So, here is how I see it. As long as when you see me you see Miranda the wife, friend, aunt, daughter-in-law, sister-in-law, aunt, citizen, hard worker, writer and worrier who is overweight, we’re fine. Because, like it or not, when it all comes down to the lowest common denominator, I am a lot of labels. We all are, and not all of them we wear proudly.

And, not to get too The Help on you all here, but…

You are beautiful.

You are worthwhile.

You are amazing.

Those are all labels, too.

So, ladies, you be who you were meant to be. Let nothing stand in your way. If I let every label anyone ever stuck on me keep me from doing something, I’d have thrown in the towel somewhere around four years old. Screw them and their labels.

Melissa McCarthy is gorgeous and funny and crazy-talented. Her weight hasn’t stopped her from being amazing.

Adele is beautiful, talented, funny and so very personable. Her weight hasn’t stopped her from taking the music industry by storm.

Amy Schumer is funny and, sorry to say, so desperately in need of someone to ground her from Twitter and Instagram. However, her weight certainly isn’t standing in the way of any brass ring she sets her sights on.

So, why should yours?

 

Don’t forget to get Plus Size Mama: An overweight mom gets real about weight loss when it comes out May 10th! Follow me on Facebook here and here!

 

 

 

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5 thoughts on “Plus Size: My take on the debate

  1. midcenturycurves says:

    I’m not an Amy Schumer fan. I find her type of humor vulgar and unfunny. I know that a lot of people think she’s hilarious, and that’s all good and fine for them. I’ve seen the issue of Glamour. It refers to her as a woman who inspires, not a plus-size woman. So her objection is being placed in the same issue as these women, in case someone might think she’s one of them. That is, she can say “f*** you” to people who call her inappropriate, vulgar, and not funny; she considers her outspokenness part of the women’s empowerment movement. But God forbid that anyone group her with fat women. THIS is what she has a problem with. Wow.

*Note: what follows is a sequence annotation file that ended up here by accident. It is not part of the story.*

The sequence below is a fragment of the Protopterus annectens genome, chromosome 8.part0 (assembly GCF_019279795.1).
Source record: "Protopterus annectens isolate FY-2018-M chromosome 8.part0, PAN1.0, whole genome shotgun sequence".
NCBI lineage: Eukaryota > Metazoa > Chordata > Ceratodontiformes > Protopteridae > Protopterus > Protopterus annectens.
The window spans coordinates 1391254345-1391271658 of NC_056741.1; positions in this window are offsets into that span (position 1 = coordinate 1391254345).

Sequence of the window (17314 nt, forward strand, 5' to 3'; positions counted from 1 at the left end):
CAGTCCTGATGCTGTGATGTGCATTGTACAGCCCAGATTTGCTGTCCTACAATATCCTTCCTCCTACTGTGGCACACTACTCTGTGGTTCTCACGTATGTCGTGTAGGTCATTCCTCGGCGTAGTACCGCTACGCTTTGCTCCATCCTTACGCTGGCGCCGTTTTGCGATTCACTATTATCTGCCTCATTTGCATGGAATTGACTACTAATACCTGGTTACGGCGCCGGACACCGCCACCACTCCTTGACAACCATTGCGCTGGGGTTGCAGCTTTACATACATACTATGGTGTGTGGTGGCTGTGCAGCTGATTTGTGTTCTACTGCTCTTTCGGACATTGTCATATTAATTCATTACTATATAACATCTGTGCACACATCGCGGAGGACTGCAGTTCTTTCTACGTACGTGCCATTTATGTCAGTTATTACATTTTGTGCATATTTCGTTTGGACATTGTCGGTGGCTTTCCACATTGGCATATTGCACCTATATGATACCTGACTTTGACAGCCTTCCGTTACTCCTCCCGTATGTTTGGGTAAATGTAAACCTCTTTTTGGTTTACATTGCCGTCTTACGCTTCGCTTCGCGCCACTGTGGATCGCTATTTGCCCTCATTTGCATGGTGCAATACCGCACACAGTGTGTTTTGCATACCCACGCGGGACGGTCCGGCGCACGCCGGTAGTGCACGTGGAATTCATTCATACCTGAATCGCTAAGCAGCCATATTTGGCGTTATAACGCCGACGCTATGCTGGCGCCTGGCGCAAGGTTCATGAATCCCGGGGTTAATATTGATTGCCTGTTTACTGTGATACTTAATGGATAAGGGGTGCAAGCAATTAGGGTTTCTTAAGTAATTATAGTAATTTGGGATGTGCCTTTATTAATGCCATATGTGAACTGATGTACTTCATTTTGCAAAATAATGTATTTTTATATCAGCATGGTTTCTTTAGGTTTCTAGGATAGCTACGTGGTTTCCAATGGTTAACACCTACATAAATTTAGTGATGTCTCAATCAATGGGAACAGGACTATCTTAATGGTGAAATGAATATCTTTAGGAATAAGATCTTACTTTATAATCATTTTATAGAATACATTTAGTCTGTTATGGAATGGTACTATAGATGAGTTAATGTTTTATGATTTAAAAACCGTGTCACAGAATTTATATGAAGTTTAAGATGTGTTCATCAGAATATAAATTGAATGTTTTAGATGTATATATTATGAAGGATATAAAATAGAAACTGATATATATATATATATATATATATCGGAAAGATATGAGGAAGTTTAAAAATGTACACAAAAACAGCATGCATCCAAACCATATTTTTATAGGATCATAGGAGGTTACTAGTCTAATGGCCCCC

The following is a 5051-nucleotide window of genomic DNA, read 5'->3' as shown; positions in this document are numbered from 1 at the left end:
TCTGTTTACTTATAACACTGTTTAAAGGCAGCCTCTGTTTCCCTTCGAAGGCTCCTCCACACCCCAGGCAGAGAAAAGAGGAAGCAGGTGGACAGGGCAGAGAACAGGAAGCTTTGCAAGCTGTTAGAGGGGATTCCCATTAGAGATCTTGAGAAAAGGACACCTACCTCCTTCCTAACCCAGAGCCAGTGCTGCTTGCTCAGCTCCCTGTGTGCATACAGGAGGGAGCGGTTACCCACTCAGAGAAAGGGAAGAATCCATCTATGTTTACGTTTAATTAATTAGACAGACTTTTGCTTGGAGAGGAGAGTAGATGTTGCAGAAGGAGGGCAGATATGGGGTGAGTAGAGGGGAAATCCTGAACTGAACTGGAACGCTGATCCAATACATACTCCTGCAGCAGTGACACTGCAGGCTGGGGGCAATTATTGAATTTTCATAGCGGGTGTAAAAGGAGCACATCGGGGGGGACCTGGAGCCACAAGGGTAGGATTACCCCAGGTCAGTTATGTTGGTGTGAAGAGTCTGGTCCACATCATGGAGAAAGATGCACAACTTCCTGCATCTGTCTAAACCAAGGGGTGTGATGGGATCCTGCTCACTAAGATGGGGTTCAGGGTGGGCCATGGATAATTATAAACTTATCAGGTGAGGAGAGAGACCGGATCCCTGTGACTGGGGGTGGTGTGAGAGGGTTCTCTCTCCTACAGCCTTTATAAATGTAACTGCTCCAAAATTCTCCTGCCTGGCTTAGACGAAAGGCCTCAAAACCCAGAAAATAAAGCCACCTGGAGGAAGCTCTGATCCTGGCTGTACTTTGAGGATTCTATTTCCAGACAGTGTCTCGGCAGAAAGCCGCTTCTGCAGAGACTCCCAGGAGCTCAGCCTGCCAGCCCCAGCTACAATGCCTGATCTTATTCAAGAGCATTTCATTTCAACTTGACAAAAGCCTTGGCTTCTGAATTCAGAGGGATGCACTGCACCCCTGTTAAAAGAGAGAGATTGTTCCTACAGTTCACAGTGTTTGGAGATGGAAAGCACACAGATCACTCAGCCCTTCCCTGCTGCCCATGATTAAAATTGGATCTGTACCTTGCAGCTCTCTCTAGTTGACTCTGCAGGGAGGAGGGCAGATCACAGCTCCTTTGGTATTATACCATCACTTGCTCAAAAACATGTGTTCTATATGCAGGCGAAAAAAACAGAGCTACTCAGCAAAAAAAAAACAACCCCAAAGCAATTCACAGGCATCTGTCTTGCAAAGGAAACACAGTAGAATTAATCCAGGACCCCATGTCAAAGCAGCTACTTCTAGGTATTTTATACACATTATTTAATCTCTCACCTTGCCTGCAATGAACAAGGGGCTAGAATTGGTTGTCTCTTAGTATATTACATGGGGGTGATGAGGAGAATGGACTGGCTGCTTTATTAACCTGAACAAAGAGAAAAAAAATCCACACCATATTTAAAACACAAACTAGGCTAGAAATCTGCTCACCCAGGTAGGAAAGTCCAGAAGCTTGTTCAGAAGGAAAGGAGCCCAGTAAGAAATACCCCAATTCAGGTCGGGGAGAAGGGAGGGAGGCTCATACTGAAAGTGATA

Liked by 2 people

    • Miranda Gargasz says:

      I didn’t see the article, but I didn’t like the idea that she was upset over being called plus sized. That, to me, just burned. To me she has never been about empowerment other than being a woman who goes out and does comedy that most women don’t do, that is to say, she has a routine that has historically been done by only men. In that way, sure, she is doing something for women. Other than that, what is she doing for women? Whining because someone grouped her with seriously talented women who happen to be overweight? Boo-freaking-hoo. I don’t think Glamour should have apologized for that, either, especially if they never referred to her as plus sized. Nothing to apologize for. Thanks for reading!

      Liked by 2 people

  2. April (@theaprilnoelle) says:

    This brought tears to my eyes. I don’t mind being called fat or overweight, but it IS just one of the factors that make me, me. I felt the same way as you, and I also wanted to add that she IS plus sized by media standards. I think she’s offended to be lumped in with people who have been significantly larger than her. I get it, I understand. When people show me a picture of someone that they think I look like, it’s normally a fat, light-skinned black girl. It’s insulting, but it’s not purposeful and it’s probably how they see me. But that’s my problem, not theirs.

    Liked by 1 person

    • Miranda Gargasz says:

      My next post is dedicated to you because I have so much to say that I can’t make it a comment. You are a beautiful woman. Know that in your soul. Everyone who has ever been touched by your beauty knows it. You need to, too.

      Like